Although there was no statistically significant correlation between the Interest and Expressivity ratings and ToM or cognitive/disorganizational symptoms, there was a substantial correlation between them in SZ and HC. Even though participants were all delivering the same stories from the same movie sequences, this extremely strong association (r = 0.79 for both groups) shows that persons who are not particularly emotive when they tell a narrative are also seen as being less intriguing. In SZ, negative symptoms and symptoms of depression/anxiety were both substantially correlated with Expressivity ratings. Given that negative symptoms also contain an expressive component in addition to an experiencing component, the association with negative symptoms might have been anticipated (Blanchard and Cohen, 2006). Studies focusing on prosody in SZ also revealed a connection with low symptom ratings (Chakraborty et al., 2018). Our findings show that the diminished prosody associated with significant depression that was found in other investigations (Alpert et al., 2001) also applies to the depression/anxiety symptoms seen in SZ.
This study makes the key finding that symptoms that are thought to lower patients' perceived Expressivity are also very likely to lower how fascinating they are perceived. This finding may have significant ramifications for patients in their day-to-day lives. Because of their lower level of Expressivity, people with SZ can be perceived as less intriguing by others, which would decrease their prospects for social contact. The observed findings emphasize the significance of taking into account the impact of patients' symptoms not only on their own personal activities and behaviour, but also on the relationships that they have with others, even though these implications would need to be examined more explicitly.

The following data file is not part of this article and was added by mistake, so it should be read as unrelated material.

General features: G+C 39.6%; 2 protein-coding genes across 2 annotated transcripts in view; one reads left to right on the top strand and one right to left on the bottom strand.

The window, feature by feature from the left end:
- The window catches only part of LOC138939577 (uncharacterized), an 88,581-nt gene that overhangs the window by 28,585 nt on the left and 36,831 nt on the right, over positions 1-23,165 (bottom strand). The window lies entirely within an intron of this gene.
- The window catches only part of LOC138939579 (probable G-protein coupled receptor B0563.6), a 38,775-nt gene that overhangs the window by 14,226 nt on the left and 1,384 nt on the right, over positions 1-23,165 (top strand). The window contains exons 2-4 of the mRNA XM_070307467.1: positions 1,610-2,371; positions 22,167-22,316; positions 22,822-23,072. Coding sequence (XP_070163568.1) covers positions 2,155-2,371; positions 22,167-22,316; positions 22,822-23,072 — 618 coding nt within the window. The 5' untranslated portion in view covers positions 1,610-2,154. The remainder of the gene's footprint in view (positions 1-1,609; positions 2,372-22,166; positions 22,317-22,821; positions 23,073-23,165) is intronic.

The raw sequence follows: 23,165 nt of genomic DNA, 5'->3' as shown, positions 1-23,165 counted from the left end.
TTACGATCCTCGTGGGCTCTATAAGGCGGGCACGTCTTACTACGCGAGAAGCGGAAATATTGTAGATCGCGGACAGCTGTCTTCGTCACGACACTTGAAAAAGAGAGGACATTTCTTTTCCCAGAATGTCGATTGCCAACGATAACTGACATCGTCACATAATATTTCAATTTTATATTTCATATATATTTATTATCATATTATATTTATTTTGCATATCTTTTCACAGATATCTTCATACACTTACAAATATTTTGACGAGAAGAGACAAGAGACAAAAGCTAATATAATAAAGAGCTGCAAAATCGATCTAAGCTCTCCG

The tiny sample size and the fact that all of the subjects were taking medication at the time of the testing are the study's principal weaknesses. A larger sample size would have increased statistical power, but the effects seen in the current study were generally strong. The only effects that fell short of statistical significance were the partial correlation between ToM and the Facility ratings while controlling for non-social cognition and the relationship between the Facility ratings and thought disorder as measured by the PANSS item Conceptual disorganization. Thus, to enhance generalization, it could be interesting to repeat the current findings in a bigger sample and include a higher percentage of female participants. We also cannot rule out the possibility that the observed group differences on our various measures could have been caused by differences in medication status in addition to the differences in diagnosis status since the SZ group consisted solely of stable outpatients who were taking medication at the time of the testing. The fact that the participants worked on the collaborative assignment with a research assistant rather than a clueless interlocutor is another drawback. This made sure that the conversation partner always demonstrated a typical understanding of the movies. Confederates, however, can provide less natural feedback than would naive interlocutors, thus their use may have also affected the pattern of answers (Kuhlen and Brennan, 2013). Another drawback of this study is that it was exploratory in nature, therefore we did not account for multiple comparisons. As a result, due to the possibility of Type 1 error, the results should be interpreted cautiously.